Legendary actor Kamal Haasan had said in an interview many years ago that Rishi Kapoor was one of the most underrated despite being one of the finest actors and that he really didn’t understand why it was so. On the day when one of the most boisterous of Kapoors bid adieu to the world, there can’t be a better tribute to Rishi Kapoor than recalling Haasan’s observation made years ago.
While few have looked at Rishi Kapoor as an actor of some innate strength that remained vastly untapped, there are no two opinions about him being one of the most popular stars ever. That he came across to most as a “chocolate hero” with a charm that could instantly floor any girl is an injustice. He rather proved to be an anti-thesis of that image in many roles that he essayed, albeit by exception, in films like Prem Rog (1982), Sargam (1979) and Ek Chadar Maili Si (1986). In a sense his looks had blocked his forays into genuinely good acting-oriented films. In that he stood quite in sharp contrast to his legendary father Raj Kapoor, who often played a poor man to popular delight.
A bundle of youthful energy, Rishi Kapoor symbolised a new smart and starry-eyed generation of Indians, whose body language exuded confidence coupled with style in an era that had witnessed a transition of Bollywood from romance to action. Wearing distinctively urban looks, he smiled his way to professional success beginning with blockbuster musical Bobby (1973) till his last big film Heena (1991) hit the screens. He could be seen as the hero, who paved the way for an ebullient post-liberalisation generation of actors that more or less resembled him in their energetic style of acting.Songs Lyrics 4 you
At his very core, Rishi Kapoor remained a romantic hero. He had actually turned the tide of the sixties and seventies, when romance unmistakably ruled storylines of Hindi films but with female beauties playing the charmer and the hero singing peans to them. With Bobby (1973), Rishi proved that the honours of charm lay equally on both sides. He went on to tilt the charm-scale highly in favour of the male like never before. It was Rishi, who had made the female charm play second fiddle in most of the films he did. Chandni epitomised that like never before. Rarely was the ultimate charm of Sridevi eclipsed by her hero like Rishi did in Chandni, not to speak of the other leading ladies he played the hero for. No wonder Rishi emerged as the hero to have had most number of actresses as his heroines in Hindi films.
There was one man who started it all before Rishi did – superstar Rajesh Khanna. But Khanna’s charm lasted only for about four years while Rishi’s innings lasted for about two decades. What makes Rishi’s tryst with romance more appealing is the fact that it panned out wide in an era where romance was replaced by action. As Rishi had himself recalled, his success lay in the fact that it was achieved in an era so completely dominated by action-packed Amitabh Bachchan. In films like Amar Akbar Anthony (1977) and Naseeb (1981), where he played Amitabh’s younger brother, Rishi could carve out his own niche.Songs Lyrics 4 you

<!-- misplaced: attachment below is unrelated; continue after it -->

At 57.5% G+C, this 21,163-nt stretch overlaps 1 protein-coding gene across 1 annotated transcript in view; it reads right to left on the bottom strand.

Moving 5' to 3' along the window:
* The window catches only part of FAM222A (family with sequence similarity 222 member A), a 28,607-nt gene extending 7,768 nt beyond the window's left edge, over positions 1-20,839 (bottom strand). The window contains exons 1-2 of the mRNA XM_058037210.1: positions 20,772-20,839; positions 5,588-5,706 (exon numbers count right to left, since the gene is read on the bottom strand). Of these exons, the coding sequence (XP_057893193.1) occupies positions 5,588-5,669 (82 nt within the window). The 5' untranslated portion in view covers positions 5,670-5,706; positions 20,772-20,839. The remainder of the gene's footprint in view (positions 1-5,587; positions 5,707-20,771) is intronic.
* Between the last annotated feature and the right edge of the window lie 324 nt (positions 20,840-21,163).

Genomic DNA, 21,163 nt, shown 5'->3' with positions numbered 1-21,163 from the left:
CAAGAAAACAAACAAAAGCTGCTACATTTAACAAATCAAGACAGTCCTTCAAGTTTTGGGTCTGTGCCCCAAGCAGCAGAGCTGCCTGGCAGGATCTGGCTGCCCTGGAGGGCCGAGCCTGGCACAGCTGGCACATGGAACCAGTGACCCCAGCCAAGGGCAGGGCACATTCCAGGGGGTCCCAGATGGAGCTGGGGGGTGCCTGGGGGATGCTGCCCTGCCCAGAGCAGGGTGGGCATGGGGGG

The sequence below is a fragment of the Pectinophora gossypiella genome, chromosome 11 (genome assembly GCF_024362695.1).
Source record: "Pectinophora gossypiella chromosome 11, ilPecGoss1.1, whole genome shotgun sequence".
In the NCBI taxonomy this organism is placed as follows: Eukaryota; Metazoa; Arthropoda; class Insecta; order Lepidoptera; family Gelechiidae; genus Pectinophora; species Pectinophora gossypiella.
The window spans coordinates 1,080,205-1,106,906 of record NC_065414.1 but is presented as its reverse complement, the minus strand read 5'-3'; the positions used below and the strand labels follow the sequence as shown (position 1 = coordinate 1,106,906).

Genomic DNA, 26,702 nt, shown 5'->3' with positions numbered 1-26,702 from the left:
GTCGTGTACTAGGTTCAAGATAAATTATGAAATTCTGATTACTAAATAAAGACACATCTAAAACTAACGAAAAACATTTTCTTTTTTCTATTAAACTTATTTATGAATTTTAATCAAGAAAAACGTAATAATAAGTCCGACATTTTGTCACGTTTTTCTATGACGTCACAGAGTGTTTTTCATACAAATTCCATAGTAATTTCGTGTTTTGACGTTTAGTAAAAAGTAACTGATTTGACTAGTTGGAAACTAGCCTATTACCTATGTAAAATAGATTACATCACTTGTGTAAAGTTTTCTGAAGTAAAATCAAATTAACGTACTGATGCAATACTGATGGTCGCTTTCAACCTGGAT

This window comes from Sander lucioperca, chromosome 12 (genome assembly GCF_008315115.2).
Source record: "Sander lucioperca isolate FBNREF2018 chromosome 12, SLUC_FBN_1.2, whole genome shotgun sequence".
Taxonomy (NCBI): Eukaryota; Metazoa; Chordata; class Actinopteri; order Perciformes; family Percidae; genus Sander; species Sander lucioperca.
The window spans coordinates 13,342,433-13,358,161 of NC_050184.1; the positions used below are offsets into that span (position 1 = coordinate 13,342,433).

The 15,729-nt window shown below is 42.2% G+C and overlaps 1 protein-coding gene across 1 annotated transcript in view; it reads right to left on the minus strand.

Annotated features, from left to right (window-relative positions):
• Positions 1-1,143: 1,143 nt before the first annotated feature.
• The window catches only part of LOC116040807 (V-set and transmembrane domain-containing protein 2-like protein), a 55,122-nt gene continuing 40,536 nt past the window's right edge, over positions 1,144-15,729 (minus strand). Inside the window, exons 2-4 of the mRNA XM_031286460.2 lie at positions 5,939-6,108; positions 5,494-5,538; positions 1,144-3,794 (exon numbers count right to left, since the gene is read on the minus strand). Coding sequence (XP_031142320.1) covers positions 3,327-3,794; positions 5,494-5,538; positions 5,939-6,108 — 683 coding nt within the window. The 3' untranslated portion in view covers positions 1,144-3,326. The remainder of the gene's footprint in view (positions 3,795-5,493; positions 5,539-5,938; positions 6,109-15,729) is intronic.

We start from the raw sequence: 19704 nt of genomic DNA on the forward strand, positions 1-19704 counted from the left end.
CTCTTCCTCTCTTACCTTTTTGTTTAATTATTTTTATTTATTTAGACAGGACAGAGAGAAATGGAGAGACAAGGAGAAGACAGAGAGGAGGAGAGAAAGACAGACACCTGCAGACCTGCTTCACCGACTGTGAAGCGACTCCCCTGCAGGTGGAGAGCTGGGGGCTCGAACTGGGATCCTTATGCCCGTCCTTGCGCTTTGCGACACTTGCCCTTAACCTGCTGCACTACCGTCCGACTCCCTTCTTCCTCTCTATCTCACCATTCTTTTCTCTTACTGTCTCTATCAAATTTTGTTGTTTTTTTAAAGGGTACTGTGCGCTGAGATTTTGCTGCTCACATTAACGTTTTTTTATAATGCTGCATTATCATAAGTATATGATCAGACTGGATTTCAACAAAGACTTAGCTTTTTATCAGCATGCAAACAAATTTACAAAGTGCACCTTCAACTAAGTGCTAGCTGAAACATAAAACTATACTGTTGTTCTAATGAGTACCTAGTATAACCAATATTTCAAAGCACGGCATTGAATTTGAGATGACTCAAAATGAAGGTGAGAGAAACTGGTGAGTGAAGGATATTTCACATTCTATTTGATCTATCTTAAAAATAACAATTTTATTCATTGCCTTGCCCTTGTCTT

Rishi’s romance also sought to push the limits with songs like “Khullam khulla pyar karenge” from Khel Khel Mein (1975) which proved to be a chartbuster. His pairing with an equally boisterous Neetu Singh uninhibitedly exhibiting love in the open was later to blossom into a companionship that brought curtains down on the career of a fine actress in the typically conservative family tradition of the Kapoors. Despite that, however, the two never ceased to be a made-for-each-other pair.
That Rishi titled his autobiography as “Khullam Khulla” was an ode, among other things, to his flambuoyant love story with Neetu. And make no mistake, Rishi remained equally khullam khulla with his views off screen.
What also made Rishi Kapoor special was his dancing skills. In fact, it was he who established dance as an essential element of a successful film, much on the lines of the role music played in the pre-70s era. Heroes, including Rajesh Khanna, could rarely dance as good as Rishi did. Of course, being a Kapoor, he had it in his blood, but he excelled in it like none of his elders did. Hum Kisise Kum Naheen (1975) was the crowning glory of his excellence in dancing.
Subhash Ghai did cast him in his action thriller Karz (1980), but not without making him punctuate it liberally with dance and romance.
True that he had a rich family legacy and a godfather like legendary Raj Kapoor, but attributing his success solely to it would not only be unjust but uncharitable too for Rishi. Watch him closely even in the most mundane of roles. He had all the trappings of a very expressive actor, who could change facial expressions in a flash, much like Raj Kapoor. But unfortunately, his career coincided with an era that was marked by mediocrity. It was just that he got trapped in there till his career ran out of steam. But as soon as Hindi films witnessed a new wave, Rishi was back as an elder. Having put on weight — being an uncompromising foodie that he is like a true Kapoor, Rishi was back in the reckoning with films like Do Dooni Chaar, 102 Not Out and Mulk that gave the actor in him the chance that he richly deserved. And he proved that he had it in him. Haasan, who had acted alongside him in Saagar (1985), couldn’t have got it wrong after all.
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Unsurprising that he had himself, of late, said he had finally got the real chance to put his acting skills to test. And how well he proved it. He could have possibly displayed much more of his untapped potential, but cancer cut short his new innings abruptly. Nonetheless, Rishi Kapoor was truly reborn as an actor before he died.
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